I'd like to throw it on that too, because Aaron, I'd like any comments that you've got, because you've seen big and small, right? And it'd be very interesting to know, did I hear this right? Did you say you want your people to have the full human experience? Art?

Art Goldammer 31:09

Yes.  

Steve Baker 31:10

What kind of a freak are you? Because no one does that. But seriously, isn't that amazing? I'm talking about so I I'm telling you at the, at the end of the year, we were hearing from people that we were talking to you that there's really a spiritual kind of a thing about Great Game, or an element of it that's beyond because there's a lot of folks who are Christian, or folks who have a very, you know, people oriented thing, they care, right, that's they have a heart. And what's interesting of what Rich said just now is more and more people will be drawn to this transparency stuff, because younger generations will want it, I have a theory that we'll see a bump in, in the, you know, open book style, but I think we'll also see a fallout of people when they're like, hmm, okay, I've had enough of that, because they don't have the heart for it. Would you agree with that?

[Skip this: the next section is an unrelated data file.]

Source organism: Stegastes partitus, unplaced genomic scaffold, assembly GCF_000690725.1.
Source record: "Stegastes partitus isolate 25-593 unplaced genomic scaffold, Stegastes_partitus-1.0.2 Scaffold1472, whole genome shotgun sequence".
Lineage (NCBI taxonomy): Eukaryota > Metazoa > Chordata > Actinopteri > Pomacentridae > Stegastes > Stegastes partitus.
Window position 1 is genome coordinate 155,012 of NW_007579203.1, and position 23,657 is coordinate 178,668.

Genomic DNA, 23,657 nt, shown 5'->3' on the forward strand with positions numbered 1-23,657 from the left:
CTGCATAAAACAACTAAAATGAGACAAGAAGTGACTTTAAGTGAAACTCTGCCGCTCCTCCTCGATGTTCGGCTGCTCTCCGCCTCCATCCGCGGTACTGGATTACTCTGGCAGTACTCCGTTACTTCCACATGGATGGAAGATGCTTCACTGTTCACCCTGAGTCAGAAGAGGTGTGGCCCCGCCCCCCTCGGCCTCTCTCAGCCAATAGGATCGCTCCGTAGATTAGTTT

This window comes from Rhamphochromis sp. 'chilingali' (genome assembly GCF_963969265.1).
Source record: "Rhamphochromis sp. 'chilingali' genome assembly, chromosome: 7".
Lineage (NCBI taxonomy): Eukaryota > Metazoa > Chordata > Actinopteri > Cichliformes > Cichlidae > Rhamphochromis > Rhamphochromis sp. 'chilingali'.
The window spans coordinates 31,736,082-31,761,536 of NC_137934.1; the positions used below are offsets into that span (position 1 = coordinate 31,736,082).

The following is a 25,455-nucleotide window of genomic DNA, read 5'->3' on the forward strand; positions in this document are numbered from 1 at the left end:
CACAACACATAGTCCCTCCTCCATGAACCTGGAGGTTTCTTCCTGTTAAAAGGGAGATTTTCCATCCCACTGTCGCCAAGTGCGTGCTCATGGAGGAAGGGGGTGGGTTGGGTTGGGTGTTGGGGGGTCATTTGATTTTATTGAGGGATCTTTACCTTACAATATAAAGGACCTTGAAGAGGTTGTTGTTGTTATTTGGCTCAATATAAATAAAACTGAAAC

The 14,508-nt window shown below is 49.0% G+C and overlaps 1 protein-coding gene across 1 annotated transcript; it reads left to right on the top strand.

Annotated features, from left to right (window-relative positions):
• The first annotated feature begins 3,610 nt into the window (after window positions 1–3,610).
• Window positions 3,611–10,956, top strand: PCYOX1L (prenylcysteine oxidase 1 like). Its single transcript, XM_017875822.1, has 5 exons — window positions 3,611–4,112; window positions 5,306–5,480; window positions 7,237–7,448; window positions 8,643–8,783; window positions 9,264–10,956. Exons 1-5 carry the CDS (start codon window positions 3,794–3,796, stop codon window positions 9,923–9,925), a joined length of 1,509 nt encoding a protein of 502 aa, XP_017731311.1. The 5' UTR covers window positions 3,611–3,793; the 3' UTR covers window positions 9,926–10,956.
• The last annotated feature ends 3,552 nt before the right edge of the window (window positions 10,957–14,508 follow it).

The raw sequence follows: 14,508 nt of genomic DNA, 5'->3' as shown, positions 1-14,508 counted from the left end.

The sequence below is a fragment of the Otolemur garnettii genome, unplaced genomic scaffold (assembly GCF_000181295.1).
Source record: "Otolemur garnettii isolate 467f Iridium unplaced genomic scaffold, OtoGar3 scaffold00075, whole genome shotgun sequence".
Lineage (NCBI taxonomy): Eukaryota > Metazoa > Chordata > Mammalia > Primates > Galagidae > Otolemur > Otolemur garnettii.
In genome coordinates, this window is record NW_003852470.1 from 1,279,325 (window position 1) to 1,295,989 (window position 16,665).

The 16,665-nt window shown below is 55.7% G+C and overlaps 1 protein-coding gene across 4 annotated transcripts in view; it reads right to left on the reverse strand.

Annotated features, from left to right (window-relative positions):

Art Goldammer 32:05

I would, and to tie in your comment about, you know, different religious connotations. And you know, how people, you know, how you're seeing more of that, I think, when people belong to, you know, a church or a religion, again what is it? It's that sense of belief in something, it's that sense of hope, it's that sense of, you know, being part of a team being part of something. And open-book management really does do that with, you know, in addition to the, you know, the other factors of Great Game, of forecasting, of working together of collaboration of, you know, of teamwork. There's a lot of parallels there, again, going back to the human experience that, you know, we want to all be heard, we want to make an impact. We want to leave society, most of us better than, you know, it was when we got there. And, you know, the Great Game is able to, I think, bring that to a company and come uncover a lot of those bases.

Steve Baker 33:04